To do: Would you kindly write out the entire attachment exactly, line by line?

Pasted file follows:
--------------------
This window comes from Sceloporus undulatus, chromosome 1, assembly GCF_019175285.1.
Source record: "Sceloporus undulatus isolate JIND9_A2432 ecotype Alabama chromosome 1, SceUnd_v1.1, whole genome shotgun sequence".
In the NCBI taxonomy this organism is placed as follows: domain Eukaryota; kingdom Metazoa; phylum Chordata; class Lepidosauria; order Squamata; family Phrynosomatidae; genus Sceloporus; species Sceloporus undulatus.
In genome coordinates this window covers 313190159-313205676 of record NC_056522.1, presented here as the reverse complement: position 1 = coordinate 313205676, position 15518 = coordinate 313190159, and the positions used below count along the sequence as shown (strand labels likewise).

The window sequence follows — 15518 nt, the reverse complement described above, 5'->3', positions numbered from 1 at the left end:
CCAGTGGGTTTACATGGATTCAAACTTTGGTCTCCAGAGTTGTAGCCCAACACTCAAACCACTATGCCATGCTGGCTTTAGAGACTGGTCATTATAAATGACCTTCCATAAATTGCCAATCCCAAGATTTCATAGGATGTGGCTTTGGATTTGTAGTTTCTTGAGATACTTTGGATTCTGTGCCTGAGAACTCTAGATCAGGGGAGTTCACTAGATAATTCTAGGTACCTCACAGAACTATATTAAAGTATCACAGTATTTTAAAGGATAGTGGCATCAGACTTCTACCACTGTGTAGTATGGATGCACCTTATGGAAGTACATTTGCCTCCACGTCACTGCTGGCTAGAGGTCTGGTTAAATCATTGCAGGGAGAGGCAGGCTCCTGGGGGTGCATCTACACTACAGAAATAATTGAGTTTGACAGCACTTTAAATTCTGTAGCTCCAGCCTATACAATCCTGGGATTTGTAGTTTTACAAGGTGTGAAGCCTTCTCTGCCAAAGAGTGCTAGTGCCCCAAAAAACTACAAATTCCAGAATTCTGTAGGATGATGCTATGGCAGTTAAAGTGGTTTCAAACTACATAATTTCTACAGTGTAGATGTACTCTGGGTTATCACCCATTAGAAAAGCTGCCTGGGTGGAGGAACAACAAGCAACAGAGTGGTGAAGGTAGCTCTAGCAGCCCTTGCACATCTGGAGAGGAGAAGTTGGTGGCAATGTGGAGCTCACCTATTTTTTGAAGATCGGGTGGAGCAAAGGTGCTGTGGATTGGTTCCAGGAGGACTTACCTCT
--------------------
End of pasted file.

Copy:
This window comes from Sceloporus undulatus, chromosome 1, assembly GCF_019175285.1.
Source record: "Sceloporus undulatus isolate JIND9_A2432 ecotype Alabama chromosome 1, SceUnd_v1.1, whole genome shotgun sequence".
In the NCBI taxonomy this organism is placed as follows: domain Eukaryota; kingdom Metazoa; phylum Chordata; class Lepidosauria; order Squamata; family Phrynosomatidae; genus Sceloporus; species Sceloporus undulatus.
In genome coordinates this window covers 313190159-313205676 of record NC_056522.1, presented here as the reverse complement: position 1 = coordinate 313205676, position 15518 = coordinate 313190159, and the positions used below count along the sequence as shown (strand labels likewise).

The window sequence follows — 15518 nt, the reverse complement described above, 5'->3', positions numbered from 1 at the left end:
CCAGTGGGTTTACATGGATTCAAACTTTGGTCTCCAGAGTTGTAGCCCAACACTCAAACCACTATGCCATGCTGGCTTTAGAGACTGGTCATTATAAATGACCTTCCATAAATTGCCAATCCCAAGATTTCATAGGATGTGGCTTTGGATTTGTAGTTTCTTGAGATACTTTGGATTCTGTGCCTGAGAACTCTAGATCAGGGGAGTTCACTAGATAATTCTAGGTACCTCACAGAACTATATTAAAGTATCACAGTATTTTAAAGGATAGTGGCATCAGACTTCTACCACTGTGTAGTATGGATGCACCTTATGGAAGTACATTTGCCTCCACGTCACTGCTGGCTAGAGGTCTGGTTAAATCATTGCAGGGAGAGGCAGGCTCCTGGGGGTGCATCTACACTACAGAAATAATTGAGTTTGACAGCACTTTAAATTCTGTAGCTCCAGCCTATACAATCCTGGGATTTGTAGTTTTACAAGGTGTGAAGCCTTCTCTGCCAAAGAGTGCTAGTGCCCCAAAAAACTACAAATTCCAGAATTCTGTAGGATGATGCTATGGCAGTTAAAGTGGTTTCAAACTACATAATTTCTACAGTGTAGATGTACTCTGGGTTATCACCCATTAGAAAAGCTGCCTGGGTGGAGGAACAACAAGCAACAGAGTGGTGAAGGTAGCTCTAGCAGCCCTTGCACATCTGGAGAGGAGAAGTTGGTGGCAATGTGGAGCTCACCTATTTTTTGAAGATCGGGTGGAGCAAAGGTGCTGTGGATTGGTTCCAGGAGGACTTACCTCT